Many yoga studios and other places to do yoga will be able to supply you with the things you need. However, if you’d prefer to use your own equipment, you can purchase a yoga mat from a sports store. Any mat designed for yoga will do, but you can buy one with increased thickness to better support your knees and back. You may also want to buy some yoga blocks, which are brick-shaped blocks of foam or cork designed to support you in different poses.

Step 2: Wear appropriate clothing 

Yoga can be done in whatever clothing you feel comfortable in, but it is important that you are wearing something that allows you to move freely. Avoid clothing that is tight or restrictive. Yoga can warm up the body quickly, so you may want to wear layers so you can remove some if needed. You don’t wear shoes to do yoga, but you might like to wear slip-on shoes to go to and from class. 

Step 3: Find a local class

There are hundreds of places to practice yoga, from dedicated studios to small community classes, and even yoga on the beach or in the park. You can find a class that is convenient for you. Ask if they have specific classes for beginners or for older people. Always try to work with an experienced teacher who can modify poses for your specific health concerns if necessary.

Step 4: Try yoga at home

If you want to incorporate yoga into your daily routine but don’t have the time or capacity to get to a class regularly, you might like to try following along with a yoga video at home. All you need is your mat, a computer and some space to move. There are lots of videos available that are tailored specifically for older people practising yoga, and they even incorporate at-home props such as chairs to help with movement. Make sure that if you are doing yoga at home, you have water nearby, and you are able to access a phone if you do injure yourself and need to call for assistance.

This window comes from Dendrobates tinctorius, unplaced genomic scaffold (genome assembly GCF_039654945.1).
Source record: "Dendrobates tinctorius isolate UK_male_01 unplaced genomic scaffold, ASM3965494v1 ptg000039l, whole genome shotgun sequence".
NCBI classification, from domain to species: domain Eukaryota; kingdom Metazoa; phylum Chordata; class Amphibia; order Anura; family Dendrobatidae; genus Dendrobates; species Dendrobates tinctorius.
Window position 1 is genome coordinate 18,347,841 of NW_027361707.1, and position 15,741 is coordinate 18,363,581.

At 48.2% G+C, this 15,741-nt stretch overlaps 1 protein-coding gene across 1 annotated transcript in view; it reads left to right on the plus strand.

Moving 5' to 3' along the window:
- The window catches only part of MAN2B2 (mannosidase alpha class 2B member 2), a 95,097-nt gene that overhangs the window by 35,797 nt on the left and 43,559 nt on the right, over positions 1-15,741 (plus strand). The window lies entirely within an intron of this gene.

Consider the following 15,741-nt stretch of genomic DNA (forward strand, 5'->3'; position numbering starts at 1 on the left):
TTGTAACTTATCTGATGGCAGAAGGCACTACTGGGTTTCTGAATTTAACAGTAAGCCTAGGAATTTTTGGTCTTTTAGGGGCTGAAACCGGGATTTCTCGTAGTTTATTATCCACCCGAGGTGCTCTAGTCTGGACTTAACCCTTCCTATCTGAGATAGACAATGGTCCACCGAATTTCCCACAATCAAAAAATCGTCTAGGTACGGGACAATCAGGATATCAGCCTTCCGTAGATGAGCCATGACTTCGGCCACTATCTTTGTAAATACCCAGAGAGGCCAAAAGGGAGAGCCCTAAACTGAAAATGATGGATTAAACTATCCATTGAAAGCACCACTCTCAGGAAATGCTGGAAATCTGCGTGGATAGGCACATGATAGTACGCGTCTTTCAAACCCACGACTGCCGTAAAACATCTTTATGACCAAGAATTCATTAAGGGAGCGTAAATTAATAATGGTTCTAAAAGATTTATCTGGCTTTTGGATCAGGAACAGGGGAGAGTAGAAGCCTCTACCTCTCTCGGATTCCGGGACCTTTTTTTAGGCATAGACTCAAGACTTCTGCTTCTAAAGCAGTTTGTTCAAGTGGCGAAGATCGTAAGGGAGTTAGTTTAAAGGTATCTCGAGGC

Explore some options for yoga for seniors via YouTube videos.

4 steps yoga injury prevention

 Yoga is supposed to be a gentle, invigorating and enjoyable exercise practice. It is not supposed to hurt or leave you feeling sore and uncomfortable by the end of class. There are some tips to make sure you don’t get injured during yoga as follows;

Step 1. Don’t take a class that’s too hard for you

Some classes are designed for experienced yoga practitioners. If you’re unsure, talk to the instructor ahead of time and check if the class is appropriate for you.

Step 2. Avoid poses that don’t feel right

 If you know, you have some limitations in a particular area of your body – for example, your lower back – don’t do poses that put a specific strain on that area. It’s okay to skip a pose or go into a rest position until the class moves on.

Step 3. Ask your teacher to help you modify poses

Instructors are there to assist you, so don’t be afraid to ask if there’s a different way to do a pose that will work for your body.

Step 4. Don’t go longer or deeper just because everyone else is

Yoga is about centring yourself and focusing on your own practice. If other people are touching their toes or doing the splits and you can’t, that’s okay!

13 yoga poses for seniors

There are hundreds of yoga poses that you may try in a class. These are key to getting started, which are particularly beneficial for older people.

 1. Mountain pose

Mountain pose helps to centre and ground you. It is often one of the beginning poses before starting a yoga flow. Mountain helps with balance, stability, and deep breathing.